Not only did the three remaining presidential candidates ignore the civility pledge for the 10th Anniversary observance of Say Something Nice Sunday on June 5 2016, but they intensified their verbal venom. The steering committee sent a letter to each of the candidates asking her or him to take a pledge of civility for either Say Something Nice Day on June 1 or Say Something Nice Sunday on June 5th. Each was asked to respond by May 20.

The committee hoped that a lull in the war of words would have a positive effect leading to a more civil discussion of the issues. ”We are in need of good examples of civility in the public square,” said Mitch Carnell, committee chair. “The present level of rhetoric is totally lacking in respect for differing viewpoints.”

The purpose is very simple. On this one day do not say anything negative about any person, Christian organization or group and if possible say something nice.

Rev. Garry Hollingsworth, Executive Director/Treasurer of the South Carolina Baptist Convention said, “It is timely for you folks to encourage this kind of cooperation among God’s people since we face so many spiritual challenges in this state and our nation.”

The Most Reverend Robert E. Guglielmone, the Bishop of the Catholic Diocese of Charleston (all of South Carolina,) enthusiastically endorsed the annual celebration. He said, “The decline of civility is at an epidemic level in our society and unfortunately has invaded our religious life. The disrespect shown to Christians by other Christians is far from what Jesus wants for His people.”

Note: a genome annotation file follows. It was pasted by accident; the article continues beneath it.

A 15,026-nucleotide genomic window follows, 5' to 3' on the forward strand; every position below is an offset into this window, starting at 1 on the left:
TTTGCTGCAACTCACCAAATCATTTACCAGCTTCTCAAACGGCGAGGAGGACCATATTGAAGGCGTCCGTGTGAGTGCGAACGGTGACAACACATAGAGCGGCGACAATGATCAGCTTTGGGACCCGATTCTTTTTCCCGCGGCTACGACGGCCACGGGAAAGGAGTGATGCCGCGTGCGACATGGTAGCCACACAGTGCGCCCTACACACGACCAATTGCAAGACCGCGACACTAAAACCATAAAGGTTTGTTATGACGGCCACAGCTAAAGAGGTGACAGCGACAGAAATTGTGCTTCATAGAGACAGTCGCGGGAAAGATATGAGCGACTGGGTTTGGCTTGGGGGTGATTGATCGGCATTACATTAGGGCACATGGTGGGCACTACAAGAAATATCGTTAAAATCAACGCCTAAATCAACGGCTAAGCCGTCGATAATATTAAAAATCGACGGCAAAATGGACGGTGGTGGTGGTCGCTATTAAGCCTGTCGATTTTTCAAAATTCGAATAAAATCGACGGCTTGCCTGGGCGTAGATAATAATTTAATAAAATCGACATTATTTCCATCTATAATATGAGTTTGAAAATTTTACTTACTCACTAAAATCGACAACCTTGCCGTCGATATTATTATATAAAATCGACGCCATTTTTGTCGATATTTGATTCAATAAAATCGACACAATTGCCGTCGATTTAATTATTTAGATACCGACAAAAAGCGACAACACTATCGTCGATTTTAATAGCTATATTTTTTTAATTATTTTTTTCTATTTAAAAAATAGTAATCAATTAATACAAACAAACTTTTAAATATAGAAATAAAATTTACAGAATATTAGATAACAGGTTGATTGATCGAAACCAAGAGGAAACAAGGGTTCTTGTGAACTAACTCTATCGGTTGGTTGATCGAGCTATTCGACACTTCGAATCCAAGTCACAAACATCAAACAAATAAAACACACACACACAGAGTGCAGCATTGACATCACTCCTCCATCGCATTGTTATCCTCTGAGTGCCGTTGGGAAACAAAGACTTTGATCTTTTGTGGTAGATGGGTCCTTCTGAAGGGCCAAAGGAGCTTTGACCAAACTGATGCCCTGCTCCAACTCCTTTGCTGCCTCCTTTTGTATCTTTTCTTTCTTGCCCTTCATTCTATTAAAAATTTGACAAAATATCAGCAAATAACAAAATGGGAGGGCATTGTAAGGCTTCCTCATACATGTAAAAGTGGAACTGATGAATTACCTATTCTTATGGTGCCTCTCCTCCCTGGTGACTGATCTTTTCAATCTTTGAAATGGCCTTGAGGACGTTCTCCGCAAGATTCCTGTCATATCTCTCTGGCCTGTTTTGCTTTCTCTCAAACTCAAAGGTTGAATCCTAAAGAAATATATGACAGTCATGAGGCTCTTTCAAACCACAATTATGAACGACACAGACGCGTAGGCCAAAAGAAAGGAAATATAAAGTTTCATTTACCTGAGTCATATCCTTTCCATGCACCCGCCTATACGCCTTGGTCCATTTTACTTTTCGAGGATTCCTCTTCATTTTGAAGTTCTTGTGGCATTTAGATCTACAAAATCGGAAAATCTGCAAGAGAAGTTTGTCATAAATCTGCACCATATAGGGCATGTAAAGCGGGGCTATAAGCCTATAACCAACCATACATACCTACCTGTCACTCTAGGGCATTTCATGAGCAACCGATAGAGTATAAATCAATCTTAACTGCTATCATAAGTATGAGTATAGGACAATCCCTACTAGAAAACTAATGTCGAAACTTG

Rev. Marshall Blalock, pastor of First Baptist Church and a member of the committee, emphasizes, “In conversation, an attitude of grace dissolves the temptation to pre-judge the words or the reactions of another. Grace keeps us from being easily offended, and in a conversation on a difficult subject, you neither want to give or take offense. Our world has been divided long enough – let’s build relationships that can change it, starting right here.”

Free materials are at www.fbcharleston.org. Click on Messages/Resources at the top of the page. Scroll down on the right to Say Something Nice Sunday. There are Bible references, devotionals, art work and the purpose.

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Presidential Candidates Duck Civility Challenge for Say Something Nice Day/Sunday

Not only did the three remaining presidential candidates ignore the civility pledge for the 10th Anniversary observance of Say Something Nice Sunday on June 5 2016, but they intensified their verbal venom. The steering committee sent a letter to each of the candidates asking her or him to take a pledge of civility for either Say Something Nice Day on June 1 or Say Something Nice Sunday on June 5th. Each was asked to respond by May 20.

The committee hoped that a lull in the war of words would have a positive effect leading to a more civil discussion of the issues. ”We are in need of good examples of civility in the public square,” said Mitch Carnell, committee chair. “The present level of rhetoric is totally lacking in respect for differing viewpoints.”

The purpose is very simple. On this one day do not say anything negative about any person, Christian organization or group and if possible say something nice.